The Incredible Shrinking Bogon List

As the global IPv4 free pool reduces so does the size of the IPv4 bogon list

Unless you have deserted on an island you presumably have heard about the IPv4 address depletion crisis. The future of our IPv4 Internet is destined for rough times with NAT444/CGN/LSN and a marketplace for IPv4 addresses that is sure to balloon the size of BGP tables. However, with all this doom and gloom there is one silver lining on the dark cloud. The bogon list is shrinking and so are our filters blocking packets using these unallocated/reserved addresses.

With Interop graciously relinquished their 45/8 IPv4 address block back to ARIN. That adds about another month-or-so to the depletion countdown timers. IPv4 address exhaustion is rapidly approaching and, unfortunately, there is little anyone can do to prevent it. As more and more IPv4 address space is allocated then the amount of unallocated or reserved address space reduces.

For many years I have been referencing the Team Cymru router hardening guides. This group maintains a current list of IPv4 bogons. A bogon is a term used for an IP address that is unallocated or reserved and should not be used on the Internet. The term bogon is a play on words that combines the word bogus and some of the terms used for subatomic particles. Another term that is synonymous with bogons is the term Martians. This is not a reference to the friendly life forms inhabiting the fourth planet in our solar system. Juniper routers refer to these unallocated addresses in the routing table as Martians.

Most organizations perform bogon filtering at their network perimeters to prevent packets with these types of addresses from crossing these thresholds. Either these addresses are being used inside and the filters prevent them from escaping or you are on the other side and you don't want someone else's bogons infiltrating your network. A popular technique for hardening routers is to eliminate the ability to route traffic for bogus IP address blocks. There is a well-defined list of IP address ranges that are not allocated by Internet registries. Therefore, IP addresses either destined to or sourced from these IP addresses are invalid and should be dropped.

I was talking with my colleague Tim Clegg the other day and we were amazed at how small the bogon list had become.

I remember back in 2007 when the bogons list had 50 entries and looked something like this: 0.0.0.0 255.0.0.0 1.0.0.0 255.0.0.0 2.0.0.0 255.0.0.0 5.0.0.0 255.0.0.0 10.0.0.0 255.0.0.0 23.0.0.0 255.0.0.0 27.0.0.0 255.0.0.0 31.0.0.0 255.0.0.0 36.0.0.0 255.0.0.0 37.0.0.0 255.0.0.0 39.0.0.0 255.0.0.0 42.0.0.0 255.0.0.0 46.0.0.0 255.0.0.0 49.0.0.0 255.0.0.0 50.0.0.0 255.0.0.0 100.0.0.0 255.0.0.0 101.0.0.0 255.0.0.0 102.0.0.0 255.0.0.0 103.0.0.0 255.0.0.0 104.0.0.0 255.0.0.0 105.0.0.0 255.0.0.0 106.0.0.0 255.0.0.0 107.0.0.0 255.0.0.0 108.0.0.0 255.0.0.0 109.0.0.0 255.0.0.0 110.0.0.0 255.0.0.0 111.0.0.0 255.0.0.0 112.0.0.0 255.0.0.0 113.0.0.0 255.0.0.0 127.0.0.0 255.0.0.0 169.254.0.0 255.255.0.0 172.16.0.0 255.240.0.0 173.0.0.0 255.0.0.0 174.0.0.0 255.0.0.0 175.0.0.0 255.0.0.0 176.0.0.0 255.0.0.0 177.0.0.0 255.0.0.0 178.0.0.0 255.0.0.0 179.0.0.0 255.0.0.0 180.0.0.0 255.0.0.0 181.0.0.0 255.0.0.0 182.0.0.0 255.0.0.0 183.0.0.0 255.0.0.0 184.0.0.0 255.0.0.0 185.0.0.0 255.0.0.0 192.0.2.0 255.255.255.0 192.168.0.0 255.255.0.0 197.0.0.0 255.0.0.0 223.0.0.0 255.0.0.0 224.0.0.0 224.0.0.0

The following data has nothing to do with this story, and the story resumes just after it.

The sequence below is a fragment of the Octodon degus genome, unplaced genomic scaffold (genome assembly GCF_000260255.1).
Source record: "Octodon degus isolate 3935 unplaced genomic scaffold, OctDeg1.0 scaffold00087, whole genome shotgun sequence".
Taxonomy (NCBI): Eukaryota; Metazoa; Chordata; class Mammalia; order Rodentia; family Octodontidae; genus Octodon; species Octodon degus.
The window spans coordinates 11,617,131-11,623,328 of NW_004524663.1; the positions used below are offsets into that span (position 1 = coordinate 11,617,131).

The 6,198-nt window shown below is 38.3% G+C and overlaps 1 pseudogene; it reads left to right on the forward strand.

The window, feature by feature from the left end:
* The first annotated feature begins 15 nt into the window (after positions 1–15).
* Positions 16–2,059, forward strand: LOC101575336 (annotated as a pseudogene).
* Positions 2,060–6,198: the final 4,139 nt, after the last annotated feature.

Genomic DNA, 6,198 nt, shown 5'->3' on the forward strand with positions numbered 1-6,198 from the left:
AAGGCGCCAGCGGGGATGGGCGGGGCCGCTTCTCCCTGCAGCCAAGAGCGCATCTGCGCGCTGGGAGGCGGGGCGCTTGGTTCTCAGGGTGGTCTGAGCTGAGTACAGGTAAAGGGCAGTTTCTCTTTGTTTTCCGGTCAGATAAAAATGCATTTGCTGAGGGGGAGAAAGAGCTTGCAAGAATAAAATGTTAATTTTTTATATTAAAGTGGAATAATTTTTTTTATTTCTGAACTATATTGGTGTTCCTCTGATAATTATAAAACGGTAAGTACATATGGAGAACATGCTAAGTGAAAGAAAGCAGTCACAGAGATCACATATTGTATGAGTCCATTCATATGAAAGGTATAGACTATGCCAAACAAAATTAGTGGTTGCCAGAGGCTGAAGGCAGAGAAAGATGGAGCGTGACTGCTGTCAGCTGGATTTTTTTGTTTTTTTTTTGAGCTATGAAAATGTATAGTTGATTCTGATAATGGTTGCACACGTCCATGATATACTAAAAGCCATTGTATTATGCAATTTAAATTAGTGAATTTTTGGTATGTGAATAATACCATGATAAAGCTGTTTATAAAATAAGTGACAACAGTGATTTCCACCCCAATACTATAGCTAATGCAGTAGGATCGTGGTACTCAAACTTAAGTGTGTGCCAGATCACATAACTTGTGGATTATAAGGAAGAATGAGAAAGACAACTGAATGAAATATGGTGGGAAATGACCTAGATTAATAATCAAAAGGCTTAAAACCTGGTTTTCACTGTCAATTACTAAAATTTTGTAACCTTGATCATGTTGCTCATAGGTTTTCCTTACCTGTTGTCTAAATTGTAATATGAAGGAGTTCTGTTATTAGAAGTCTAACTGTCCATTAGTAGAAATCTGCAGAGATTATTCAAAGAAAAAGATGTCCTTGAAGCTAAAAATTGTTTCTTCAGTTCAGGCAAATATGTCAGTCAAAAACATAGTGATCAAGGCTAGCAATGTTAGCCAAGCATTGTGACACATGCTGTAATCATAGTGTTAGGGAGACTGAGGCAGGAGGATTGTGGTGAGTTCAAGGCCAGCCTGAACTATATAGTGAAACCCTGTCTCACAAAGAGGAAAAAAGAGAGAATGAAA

Now the dotted decimal aggregated bogon list has 22 entries and looks like this: 0.0.0.0 255.0.0.0 5.0.0.0 255.0.0.0 10.0.0.0 255.0.0.0 23.0.0.0 255.0.0.0 37.0.0.0 255.0.0.0 39.0.0.0 255.0.0.0 100.0.0.0 255.0.0.0 102.0.0.0 254.0.0.0 104.0.0.0 254.0.0.0 106.0.0.0 255.0.0.0 127.0.0.0 255.0.0.0 169.254.0.0 255.255.0.0 172.16.0.0 255.240.0.0 179.0.0.0 255.0.0.0 185.0.0.0 255.0.0.0 192.0.0.0 255.255.255.0 192.0.2.0 255.255.255.0 192.168.0.0 255.255.0.0 198.18.0.0 255.254.0.0 198.51.100.0 255.255.255.0 203.0.113.0 255.255.255.0 224.0.0.0 224.0.0.0

As more IPv4 addresses are allocated the bogon list will end up looking like a tidy little list. In the next 6 months or so the list could look something like this. 0.0.0.0 255.0.0.0 10.0.0.0 255.0.0.0 127.0.0.0 255.0.0.0 169.254.0.0 255.255.0.0 172.16.0.0 255.240.0.0 192.0.0.0 255.255.255.0 192.0.2.0 255.255.255.0 192.168.0.0 255.255.0.0 198.18.0.0 255.254.0.0 198.51.100.0 255.255.255.0 203.0.113.0 255.255.255.0 224.0.0.0 224.0.0.0

On the flip side of the coin, as you prepare to deploy IPv6, you will want to perform IPv6 bogon filtering at your perimeter. Below is a list of the IPv6 source and destination addresses that you will want to block at your perimeter. :: ::1 ::ffff:0.0.0.0/96 ::ffff:10.0.0.0/104 ::ffff:127.0.0.0/104 ::ffff:172.16.0.0/108 ::ffff:192.168.0.0/112 ::ffff:224.0.0.0/100 ::ffff:240.0.0.0/100 ::ffff:255.0.0.0/104 2002:e000::/20 2002:7f00::/24 2002:0000::/24 2002:ff00::/24 2002:0a00::/24 2002:ac10::/28 2002:c0a8::/32 fe80::/10 fec0::/10 fc00::/7 ff00::/8 2001:db8::/32 3ffe::/16

In the mean time we can look on the bright side. Soon we will be out of IPv4 addresses, but at least our bogon filters will be small and easy to administer.

Scott

Join the Network World communities on Facebook and LinkedIn to comment on topics that are top of mind.
Related:
Must read: 10 new UI features coming to Windows 10